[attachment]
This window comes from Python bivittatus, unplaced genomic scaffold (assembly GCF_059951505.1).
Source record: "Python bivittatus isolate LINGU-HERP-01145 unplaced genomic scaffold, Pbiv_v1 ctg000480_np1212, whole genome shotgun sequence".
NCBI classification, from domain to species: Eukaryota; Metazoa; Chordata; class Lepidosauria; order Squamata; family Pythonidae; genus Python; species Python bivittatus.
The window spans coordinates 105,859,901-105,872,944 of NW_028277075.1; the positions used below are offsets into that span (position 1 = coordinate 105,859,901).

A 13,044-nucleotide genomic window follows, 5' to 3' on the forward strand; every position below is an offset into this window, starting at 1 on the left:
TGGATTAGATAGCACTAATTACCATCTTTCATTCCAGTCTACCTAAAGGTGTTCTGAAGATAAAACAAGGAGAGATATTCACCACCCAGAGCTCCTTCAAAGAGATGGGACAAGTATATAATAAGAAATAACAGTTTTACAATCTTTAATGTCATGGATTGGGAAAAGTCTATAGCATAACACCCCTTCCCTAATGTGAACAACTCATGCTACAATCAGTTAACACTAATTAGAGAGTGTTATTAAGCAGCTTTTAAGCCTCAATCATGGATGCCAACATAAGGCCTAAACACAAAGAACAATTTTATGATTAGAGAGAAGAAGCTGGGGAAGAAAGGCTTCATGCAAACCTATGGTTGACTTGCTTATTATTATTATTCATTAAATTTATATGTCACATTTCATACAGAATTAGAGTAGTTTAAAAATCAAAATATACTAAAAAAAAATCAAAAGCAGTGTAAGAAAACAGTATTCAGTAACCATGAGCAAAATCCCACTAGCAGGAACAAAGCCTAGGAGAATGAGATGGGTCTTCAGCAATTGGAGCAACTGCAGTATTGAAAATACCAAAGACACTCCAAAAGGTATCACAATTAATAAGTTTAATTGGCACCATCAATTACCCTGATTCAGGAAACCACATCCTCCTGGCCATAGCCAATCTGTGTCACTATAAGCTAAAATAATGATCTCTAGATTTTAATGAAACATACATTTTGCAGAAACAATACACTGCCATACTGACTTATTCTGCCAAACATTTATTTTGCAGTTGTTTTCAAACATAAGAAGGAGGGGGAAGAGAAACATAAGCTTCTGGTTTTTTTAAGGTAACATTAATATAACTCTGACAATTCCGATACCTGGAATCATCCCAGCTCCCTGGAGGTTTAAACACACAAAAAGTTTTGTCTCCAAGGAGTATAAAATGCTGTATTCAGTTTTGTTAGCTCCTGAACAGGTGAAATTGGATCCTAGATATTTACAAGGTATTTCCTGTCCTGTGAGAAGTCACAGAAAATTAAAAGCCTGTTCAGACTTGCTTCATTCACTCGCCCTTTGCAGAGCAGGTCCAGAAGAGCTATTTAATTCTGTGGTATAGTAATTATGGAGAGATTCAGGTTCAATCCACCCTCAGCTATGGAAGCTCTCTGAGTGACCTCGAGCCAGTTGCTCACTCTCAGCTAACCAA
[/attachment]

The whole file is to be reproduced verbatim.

This window comes from Python bivittatus, unplaced genomic scaffold (assembly GCF_059951505.1).
Source record: "Python bivittatus isolate LINGU-HERP-01145 unplaced genomic scaffold, Pbiv_v1 ctg000480_np1212, whole genome shotgun sequence".
NCBI classification, from domain to species: Eukaryota; Metazoa; Chordata; class Lepidosauria; order Squamata; family Pythonidae; genus Python; species Python bivittatus.
The window spans coordinates 105,859,901-105,872,944 of NW_028277075.1; the positions used below are offsets into that span (position 1 = coordinate 105,859,901).

A 13,044-nucleotide genomic window follows, 5' to 3' on the forward strand; every position below is an offset into this window, starting at 1 on the left:
TGGATTAGATAGCACTAATTACCATCTTTCATTCCAGTCTACCTAAAGGTGTTCTGAAGATAAAACAAGGAGAGATATTCACCACCCAGAGCTCCTTCAAAGAGATGGGACAAGTATATAATAAGAAATAACAGTTTTACAATCTTTAATGTCATGGATTGGGAAAAGTCTATAGCATAACACCCCTTCCCTAATGTGAACAACTCATGCTACAATCAGTTAACACTAATTAGAGAGTGTTATTAAGCAGCTTTTAAGCCTCAATCATGGATGCCAACATAAGGCCTAAACACAAAGAACAATTTTATGATTAGAGAGAAGAAGCTGGGGAAGAAAGGCTTCATGCAAACCTATGGTTGACTTGCTTATTATTATTATTCATTAAATTTATATGTCACATTTCATACAGAATTAGAGTAGTTTAAAAATCAAAATATACTAAAAAAAAATCAAAAGCAGTGTAAGAAAACAGTATTCAGTAACCATGAGCAAAATCCCACTAGCAGGAACAAAGCCTAGGAGAATGAGATGGGTCTTCAGCAATTGGAGCAACTGCAGTATTGAAAATACCAAAGACACTCCAAAAGGTATCACAATTAATAAGTTTAATTGGCACCATCAATTACCCTGATTCAGGAAACCACATCCTCCTGGCCATAGCCAATCTGTGTCACTATAAGCTAAAATAATGATCTCTAGATTTTAATGAAACATACATTTTGCAGAAACAATACACTGCCATACTGACTTATTCTGCCAAACATTTATTTTGCAGTTGTTTTCAAACATAAGAAGGAGGGGGAAGAGAAACATAAGCTTCTGGTTTTTTTAAGGTAACATTAATATAACTCTGACAATTCCGATACCTGGAATCATCCCAGCTCCCTGGAGGTTTAAACACACAAAAAGTTTTGTCTCCAAGGAGTATAAAATGCTGTATTCAGTTTTGTTAGCTCCTGAACAGGTGAAATTGGATCCTAGATATTTACAAGGTATTTCCTGTCCTGTGAGAAGTCACAGAAAATTAAAAGCCTGTTCAGACTTGCTTCATTCACTCGCCCTTTGCAGAGCAGGTCCAGAAGAGCTATTTAATTCTGTGGTATAGTAATTATGGAGAGATTCAGGTTCAATCCACCCTCAGCTATGGAAGCTCTCTGAGTGACCTCGAGCCAGTTGCTCACTCTCAGCTAACCAA